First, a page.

Thanks and sorry, Q"
This is the same Rep. Alan Redfield that sponsored the  HB 312 elk brucellosis test and slaughter bill this year. He is also one of the Paradise Valley ranchers contacted by FWP for the first rancher local working group meeting.

Recent (July 2, 2013) email from Dr. Bill Mealer, a member of the Safari Club, to other Safari Club members, adding FWP Commission Chairman Dan Vermillion (Livingston resident), complaining about the late dispersal hunts. Vermillion states that he authorized the Mill Creek hunts.

Elk Brucellosis Talking Points/Questions

Are after Feb 15 hunts a good idea?

What do the biologists think? (At least 2 commented negatively in internal letters)

Should hunts be implemented without open and transparent public discussion involving all 4 interest groups identified by the working group? (Hunters, livestock producers, wildlife enthusiasts, and non-livestock producing landowners) 

What was done with the gut piles? (leaving fetuses behind may actually increase the risk of transmission)

Since the game damage hunt format is being used did the landowners allow public hunting during the general season? ( What is public hunting?  Block management?  The neighbors?  Relatives?  This needs to be defined and checked)

Is there any conservation easement on the property by any organization that allows for winter range use? (If the landowner has previously been compensated for winter range use we question spending more sportsman dollars.)

Were other options tried first? – hazing, fencing?

Cost of implementation and if any of the cost was paid for with anything but sportsman dollars– biologist and staff time, fencing cost, hazing cost. (Fundamental objective #3 is cost effectiveness)  How many sportsman dollars are being spent?  And staff/biologist time counts,  as it appears they spend extensive time trying to appease livestock producers.

What license was used by those participating? – for the later hunts it appears the 2012 license would have expired so was a 2013 tag used?

Did the hunts keep the elk away?

Is the area at or below objective? ( if below should we be harvesting more elk?) HD 313 we are BELOW objective by 25% and HD 317 we are BELOW objective 16% (according to the local wildlife biologists statistics), yet hunts took place.

Were blood samples collected? 

What has been done to create an educational presentation for potential working groups utilizing responsible science and wildlife management, not politics?  ( Having good information that represents science is important if any group is to make headway on this problem) 

Is a rancher’s kitchen table the appropriate place to have meetings?  Will the result be equitable and fair?  Are all parties represented?  Is FWP seeking long term solutions or just hoping to give the rancher something? 

So are these working groups or deals between FWP and ranchers?  I think that needs to be clear.  Don’t call this a public process if it is not – remember members of the MWF affiliate Gallatin Wildlife Association were told on two occasions NOT to attend these meetings and complaints citing Montana Statutes public process were ignored by FWP officials.

Bottom line:
Open and transparent meetings and communication involving all interested user groups is the only way to achieve a long-term solution. (Numerous conservation/wildlife advocate groups were contacted to see if they were contacted, any time after Jan. 10, 2013, by FWP for their participation in this local working group process. All have stated they were not and were not even aware of what was going on here in FWP Region 3 and 5. They are becoming aware now.)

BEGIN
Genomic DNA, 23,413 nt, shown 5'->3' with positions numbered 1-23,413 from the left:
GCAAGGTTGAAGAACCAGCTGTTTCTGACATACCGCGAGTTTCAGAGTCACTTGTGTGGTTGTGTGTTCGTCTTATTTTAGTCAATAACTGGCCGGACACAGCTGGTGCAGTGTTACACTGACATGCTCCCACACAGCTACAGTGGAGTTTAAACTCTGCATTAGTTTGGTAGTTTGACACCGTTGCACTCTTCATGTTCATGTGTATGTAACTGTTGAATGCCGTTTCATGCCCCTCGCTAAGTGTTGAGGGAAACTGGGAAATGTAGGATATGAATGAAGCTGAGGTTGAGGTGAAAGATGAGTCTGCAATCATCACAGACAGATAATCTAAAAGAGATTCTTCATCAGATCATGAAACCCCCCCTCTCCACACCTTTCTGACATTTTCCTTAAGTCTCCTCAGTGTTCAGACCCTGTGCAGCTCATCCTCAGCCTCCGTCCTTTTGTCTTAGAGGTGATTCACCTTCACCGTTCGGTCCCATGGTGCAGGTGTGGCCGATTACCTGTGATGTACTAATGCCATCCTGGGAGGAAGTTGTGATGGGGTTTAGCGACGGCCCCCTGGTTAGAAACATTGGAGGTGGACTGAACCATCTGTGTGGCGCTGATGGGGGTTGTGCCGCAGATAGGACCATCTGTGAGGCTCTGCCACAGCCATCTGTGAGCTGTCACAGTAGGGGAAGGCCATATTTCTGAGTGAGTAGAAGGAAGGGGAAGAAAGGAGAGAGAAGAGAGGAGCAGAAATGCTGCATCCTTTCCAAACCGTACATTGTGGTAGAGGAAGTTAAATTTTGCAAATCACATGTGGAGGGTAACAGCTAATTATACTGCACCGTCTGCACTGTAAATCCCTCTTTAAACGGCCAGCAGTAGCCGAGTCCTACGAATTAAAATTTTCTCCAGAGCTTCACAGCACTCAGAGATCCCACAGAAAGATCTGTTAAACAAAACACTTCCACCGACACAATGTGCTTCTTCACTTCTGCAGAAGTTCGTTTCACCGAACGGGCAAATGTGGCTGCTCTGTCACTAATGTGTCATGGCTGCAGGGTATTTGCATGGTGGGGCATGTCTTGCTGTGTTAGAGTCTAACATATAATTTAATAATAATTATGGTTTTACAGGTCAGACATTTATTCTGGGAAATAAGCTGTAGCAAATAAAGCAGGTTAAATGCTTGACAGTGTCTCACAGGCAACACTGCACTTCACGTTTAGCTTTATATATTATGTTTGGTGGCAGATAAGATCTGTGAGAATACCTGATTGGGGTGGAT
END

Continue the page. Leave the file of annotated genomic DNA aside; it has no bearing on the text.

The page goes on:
Since we are seeking to minimize transmission and not to eradicate, this will be a challenging process.  We must push to minimize transmission NOT to eradicate.  The first fundamental objective is minimize transmission.  HB 312, introduced by Rep. Alan Redfield, sought to eradicate. Several FWP e-mails seems to really focus on Rep. Redfield’s desires.  He needs education NOT appeasement.

Official Contacts for questions, comments and complaints
I would highly suggest carboning a witness for accountability, since obstruction has been seen in some cases.

Governor Steve Bullock - 406-444-3111

Tim Baker, Policy Advisor for Natural Resources - 406-444-7857

FWP Commissioners - (406) 444-7826
District 1, Gary J. Wolfe - (406) 493-9189 
District 2, Dan Vermillion - (406) 222-0624
District 3,  Richard Stuker - (406) 357-3495
District 4, Lawrence “Larry” Wetsit - (406) 650-7071
District 5, Matthew Tourtlotte - (406) 698-9696

FWP Director Jeff Hagener - (406) 444-3186
FWP Deputy Director Mike Volesky - 406) 444-4600

Ken McDonald, Bureau Chief - (406) 444-5645

Quentin Kujala, Wildlife Mngmnt Section Chief - (406) 444-5672

Pat Flowers, Region 3 Supervisor  -  (406) 994-4050

Main Elk Brucellosis Working Group Members

Mr. Mark R. Albrecht - 
Mr. John C. Anderson -
Mr. Ed Bukoskey - 
Mr. Joe Cohenour - 
Mr. Rick Douglass - 
Mr. Rick Gibson - 
Mr. Lorents Grosfield - 
Mr. Ken Hamlin - 
Mr. Raymond Marxer - 
Mr. Charlie Noland - 
Mr. William Raths - 
Mr. C. Thomas Rice -

Here's to accountability and transparency in Montana's Elk Management In Areas With Brucellosis.

Kathryn QannaYahu, concerned member of the public, conservation naturalist hunter and fisher (I have done primitive net and basket fishing to learn how, so I cant just say angler), wildlife advocate with traditional ag/livestock background now converted to organics and sustainability. Did I leave anything out? Oh yeah, Gallatin Wildlife Association and Montana Wildlife Federation member (but not writing this post on their behalf).

Thursday, July 4, 2013

Restoring Montana's Wild Bison Populations

"If there be no place for wild bison in all of Montana, then surely we have crossed a line between the Last Best Place and the the Once Best Place." 
- Jim Bailey
National Bison Range, in western Montana, home to a very small population of bison. 

Base photo, before all my major graphics changes, from the USFWS. If only I could so easily edit more wild bison onto Montana public lands. 

Kathryn QannaYahu